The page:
Some businesses are moving some data to cloud services. Most I see that are doing anything meaningful are really only doing a shared services move to a managed data-centre that has been re-branded as “semi private cloud” by adding a slightly different charging model.

            The few companies I have seen move functions to a fully public cloud service have mostly had a bad experience either in performance, service quality, or service reliability. The exceptions are salesforce.com, which still surproses me as this is a move of extremely critical data to any comany, and companies that have moved data that is needed, but not business critical to them. E.g. student email for a university.

          • MattG says:


          • bobbo, we think with words, and flower with ideas says:

            Awwwh Matt—you don’t think we are smart enough to figure that out?

            So NON NEEDED BS like student email? That is totally fine.

            I’d think the cloud should perform flawless as data storage and retrieval so its the data manipulations or actual data “processing” that they haven’t got right yet? Seems like if an app works off line it should work in the cloud?===but I really don’t know.

            I’m not even much of a security/privacy nut “but” I don’t show my stuff in public. Wouldn’t be prudent.

          • MattG says:

            Hey Bobbo – I’m answering this straight, sorry If I’ve misread the context of your comment.

            “Works offline, so should work in the cloud” – correct, but.. It creates a couple of issues even if it works.
            -Data service risk, its adding another component to the service which is a comms channel that is generally outside the control of the customer. It always increases the risk that the application won’t be available to the business.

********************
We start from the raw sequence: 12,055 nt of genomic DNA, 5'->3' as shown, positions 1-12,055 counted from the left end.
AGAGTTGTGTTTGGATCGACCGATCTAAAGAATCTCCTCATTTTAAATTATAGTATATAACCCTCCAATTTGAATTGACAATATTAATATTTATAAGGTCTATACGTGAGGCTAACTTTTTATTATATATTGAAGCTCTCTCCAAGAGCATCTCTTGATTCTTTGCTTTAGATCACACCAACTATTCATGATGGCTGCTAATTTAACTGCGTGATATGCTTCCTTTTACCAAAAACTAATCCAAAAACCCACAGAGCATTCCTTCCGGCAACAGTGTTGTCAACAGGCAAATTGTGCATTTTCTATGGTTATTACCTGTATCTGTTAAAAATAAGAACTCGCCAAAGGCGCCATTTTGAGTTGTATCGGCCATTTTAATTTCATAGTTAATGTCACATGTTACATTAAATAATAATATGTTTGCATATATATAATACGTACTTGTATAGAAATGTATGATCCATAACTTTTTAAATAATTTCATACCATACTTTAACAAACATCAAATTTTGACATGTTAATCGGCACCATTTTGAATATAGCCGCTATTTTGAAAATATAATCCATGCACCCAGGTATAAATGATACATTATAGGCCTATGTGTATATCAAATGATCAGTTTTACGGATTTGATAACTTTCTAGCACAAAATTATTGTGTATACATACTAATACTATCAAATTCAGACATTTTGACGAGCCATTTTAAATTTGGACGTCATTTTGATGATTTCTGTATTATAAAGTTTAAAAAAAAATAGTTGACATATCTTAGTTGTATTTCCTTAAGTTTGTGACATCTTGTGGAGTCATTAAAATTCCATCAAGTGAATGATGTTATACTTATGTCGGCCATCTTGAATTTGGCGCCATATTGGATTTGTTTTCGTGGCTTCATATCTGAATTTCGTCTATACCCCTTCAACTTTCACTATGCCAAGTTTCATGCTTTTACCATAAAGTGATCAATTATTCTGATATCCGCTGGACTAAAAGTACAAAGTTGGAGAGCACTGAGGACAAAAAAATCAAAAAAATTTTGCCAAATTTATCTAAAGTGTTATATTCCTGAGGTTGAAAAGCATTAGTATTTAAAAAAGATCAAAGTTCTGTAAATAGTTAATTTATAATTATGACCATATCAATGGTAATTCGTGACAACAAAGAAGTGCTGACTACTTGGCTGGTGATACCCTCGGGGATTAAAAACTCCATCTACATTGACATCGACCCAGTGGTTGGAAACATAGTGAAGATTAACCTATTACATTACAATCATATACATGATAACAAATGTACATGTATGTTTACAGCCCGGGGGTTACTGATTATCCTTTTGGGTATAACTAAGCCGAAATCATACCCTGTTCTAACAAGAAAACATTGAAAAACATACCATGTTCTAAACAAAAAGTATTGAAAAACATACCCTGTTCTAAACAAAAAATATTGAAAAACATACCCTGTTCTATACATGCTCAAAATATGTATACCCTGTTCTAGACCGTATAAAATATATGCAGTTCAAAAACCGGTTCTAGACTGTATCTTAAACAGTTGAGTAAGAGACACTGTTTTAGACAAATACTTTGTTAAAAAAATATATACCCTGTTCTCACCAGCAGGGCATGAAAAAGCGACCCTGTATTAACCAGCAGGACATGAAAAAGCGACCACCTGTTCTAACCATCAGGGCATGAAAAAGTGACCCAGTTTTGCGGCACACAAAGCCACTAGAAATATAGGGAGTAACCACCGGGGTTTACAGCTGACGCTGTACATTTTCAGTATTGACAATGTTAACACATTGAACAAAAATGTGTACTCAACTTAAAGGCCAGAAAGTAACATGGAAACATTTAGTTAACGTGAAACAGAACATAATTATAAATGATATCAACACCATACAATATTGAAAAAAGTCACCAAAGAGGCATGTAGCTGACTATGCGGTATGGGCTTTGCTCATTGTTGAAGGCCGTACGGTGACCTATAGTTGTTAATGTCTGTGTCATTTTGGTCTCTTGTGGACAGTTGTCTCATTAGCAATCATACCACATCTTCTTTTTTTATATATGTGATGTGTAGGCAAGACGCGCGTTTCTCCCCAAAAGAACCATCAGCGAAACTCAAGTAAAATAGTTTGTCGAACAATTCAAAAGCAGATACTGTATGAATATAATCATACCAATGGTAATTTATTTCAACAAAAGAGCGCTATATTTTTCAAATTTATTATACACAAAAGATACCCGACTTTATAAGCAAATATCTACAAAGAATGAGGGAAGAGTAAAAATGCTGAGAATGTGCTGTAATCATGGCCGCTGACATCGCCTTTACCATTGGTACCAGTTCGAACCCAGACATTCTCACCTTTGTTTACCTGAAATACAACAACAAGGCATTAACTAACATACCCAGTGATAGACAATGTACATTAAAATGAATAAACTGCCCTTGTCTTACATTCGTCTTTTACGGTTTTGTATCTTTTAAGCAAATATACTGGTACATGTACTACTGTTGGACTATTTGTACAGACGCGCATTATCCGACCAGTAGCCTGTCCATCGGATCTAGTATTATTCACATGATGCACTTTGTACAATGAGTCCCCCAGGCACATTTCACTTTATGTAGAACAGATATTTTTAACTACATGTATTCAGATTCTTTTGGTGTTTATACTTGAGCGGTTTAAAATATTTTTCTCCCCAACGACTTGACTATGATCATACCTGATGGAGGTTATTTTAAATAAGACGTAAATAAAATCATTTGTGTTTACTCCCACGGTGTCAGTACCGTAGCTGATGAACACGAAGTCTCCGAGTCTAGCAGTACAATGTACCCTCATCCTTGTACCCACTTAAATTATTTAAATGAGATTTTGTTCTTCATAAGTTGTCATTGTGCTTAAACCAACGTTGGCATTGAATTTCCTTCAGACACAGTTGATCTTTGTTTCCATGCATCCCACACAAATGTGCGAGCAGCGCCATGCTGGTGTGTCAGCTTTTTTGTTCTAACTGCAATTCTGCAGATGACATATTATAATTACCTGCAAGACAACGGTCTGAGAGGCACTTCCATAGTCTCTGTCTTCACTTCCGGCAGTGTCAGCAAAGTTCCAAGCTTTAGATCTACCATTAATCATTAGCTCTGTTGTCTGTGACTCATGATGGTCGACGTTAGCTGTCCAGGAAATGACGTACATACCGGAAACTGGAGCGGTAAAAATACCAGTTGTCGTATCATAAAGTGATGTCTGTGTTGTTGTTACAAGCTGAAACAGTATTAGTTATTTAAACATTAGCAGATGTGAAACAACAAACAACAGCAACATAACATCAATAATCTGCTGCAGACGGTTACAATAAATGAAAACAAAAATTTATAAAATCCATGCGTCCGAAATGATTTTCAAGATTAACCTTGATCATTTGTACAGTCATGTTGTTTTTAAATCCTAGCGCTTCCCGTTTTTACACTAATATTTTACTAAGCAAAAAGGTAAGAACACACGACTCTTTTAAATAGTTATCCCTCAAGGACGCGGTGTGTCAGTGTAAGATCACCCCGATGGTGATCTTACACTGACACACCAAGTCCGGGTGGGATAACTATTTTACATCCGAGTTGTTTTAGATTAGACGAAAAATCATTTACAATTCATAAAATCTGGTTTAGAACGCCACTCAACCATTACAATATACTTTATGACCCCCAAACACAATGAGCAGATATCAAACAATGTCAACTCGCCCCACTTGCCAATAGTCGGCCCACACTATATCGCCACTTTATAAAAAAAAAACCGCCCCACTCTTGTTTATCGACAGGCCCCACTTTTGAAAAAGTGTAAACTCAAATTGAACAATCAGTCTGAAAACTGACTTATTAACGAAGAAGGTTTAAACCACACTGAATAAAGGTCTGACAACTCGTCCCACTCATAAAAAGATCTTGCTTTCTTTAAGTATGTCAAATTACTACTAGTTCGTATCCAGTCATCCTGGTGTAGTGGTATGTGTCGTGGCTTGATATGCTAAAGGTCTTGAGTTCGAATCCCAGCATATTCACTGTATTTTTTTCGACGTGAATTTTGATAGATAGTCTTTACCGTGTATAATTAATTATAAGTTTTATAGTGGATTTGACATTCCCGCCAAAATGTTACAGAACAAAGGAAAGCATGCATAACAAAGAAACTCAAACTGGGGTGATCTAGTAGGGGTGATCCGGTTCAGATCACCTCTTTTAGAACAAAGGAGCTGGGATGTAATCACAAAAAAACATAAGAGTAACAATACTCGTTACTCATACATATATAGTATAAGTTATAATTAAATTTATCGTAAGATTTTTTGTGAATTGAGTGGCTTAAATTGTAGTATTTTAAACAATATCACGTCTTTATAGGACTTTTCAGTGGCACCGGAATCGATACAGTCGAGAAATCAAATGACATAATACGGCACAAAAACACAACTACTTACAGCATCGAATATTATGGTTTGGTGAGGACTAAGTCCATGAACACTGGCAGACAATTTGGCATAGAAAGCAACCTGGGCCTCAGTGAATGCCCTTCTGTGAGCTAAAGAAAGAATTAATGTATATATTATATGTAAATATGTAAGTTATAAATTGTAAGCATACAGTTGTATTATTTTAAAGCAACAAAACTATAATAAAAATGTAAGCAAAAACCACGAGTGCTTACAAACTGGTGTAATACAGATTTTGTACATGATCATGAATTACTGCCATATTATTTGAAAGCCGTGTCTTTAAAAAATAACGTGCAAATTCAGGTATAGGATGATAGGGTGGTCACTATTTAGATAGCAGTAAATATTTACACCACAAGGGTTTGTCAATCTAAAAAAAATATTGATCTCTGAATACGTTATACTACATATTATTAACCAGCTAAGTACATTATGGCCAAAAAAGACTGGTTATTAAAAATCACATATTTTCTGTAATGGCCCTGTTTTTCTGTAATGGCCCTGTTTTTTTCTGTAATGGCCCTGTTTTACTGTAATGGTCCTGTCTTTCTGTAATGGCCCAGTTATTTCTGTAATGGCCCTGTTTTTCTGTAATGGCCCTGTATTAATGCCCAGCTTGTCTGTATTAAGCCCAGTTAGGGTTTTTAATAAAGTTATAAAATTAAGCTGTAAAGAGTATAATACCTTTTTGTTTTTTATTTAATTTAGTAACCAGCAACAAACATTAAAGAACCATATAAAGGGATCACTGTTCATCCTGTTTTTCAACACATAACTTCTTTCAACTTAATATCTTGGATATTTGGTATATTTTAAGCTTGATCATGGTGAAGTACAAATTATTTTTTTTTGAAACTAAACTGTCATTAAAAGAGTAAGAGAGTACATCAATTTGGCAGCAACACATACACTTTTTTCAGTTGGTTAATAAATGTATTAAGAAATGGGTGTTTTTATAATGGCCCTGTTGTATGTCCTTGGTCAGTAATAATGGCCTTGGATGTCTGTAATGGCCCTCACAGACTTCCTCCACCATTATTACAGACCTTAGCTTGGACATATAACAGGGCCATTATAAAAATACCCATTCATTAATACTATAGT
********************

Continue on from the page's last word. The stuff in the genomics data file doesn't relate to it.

– Sovereignty risk, the data is not under your control and will be in a shared facility where a security breach for another company could effect your data.

            The risk cost of these (and often more importantly, the perceived risk cost) needs to be of lower value to the opex gain to make moving an app to a hosted service worth it.

            As for student email – “Non needed BS” is not quite the right paraphrasing. In this case the value to the company paying for the service, i.e. the University, is in the provision of the service, not in the data itself.

            Giving the students email makes their interactions easier so providing it to students has value. The student data is the students problem though, the college takes no respnsibility for its safety. As long as the students can email in their assignments and questions they are happy.

    • dusanmal says:

      This is actually much more about who can be sued not who owns what. The worst (combined) part is a) Instagram can use your photo without any notice for their own ads. b) If there is any problem with their usage of your image, you get sued.
      Simple example: average, not pro-photographer uploads image to Instagram with some recognizable people in it (NOT famous, just enough resolution to be recognized by those who know them). More than half Instagram images fit this description. Instagram likes the image and without informing anyone uses it for Instagram ad (web, print, TV,… whatever). Person(s) in the image see the ad and $ signs. They sue, as law properly allows. By virtue of this new agreement Instagram who did the deed is innocent and non-prosecutable. People sue pants off the simple person who has no idea about ads, contracts and image releases for ads…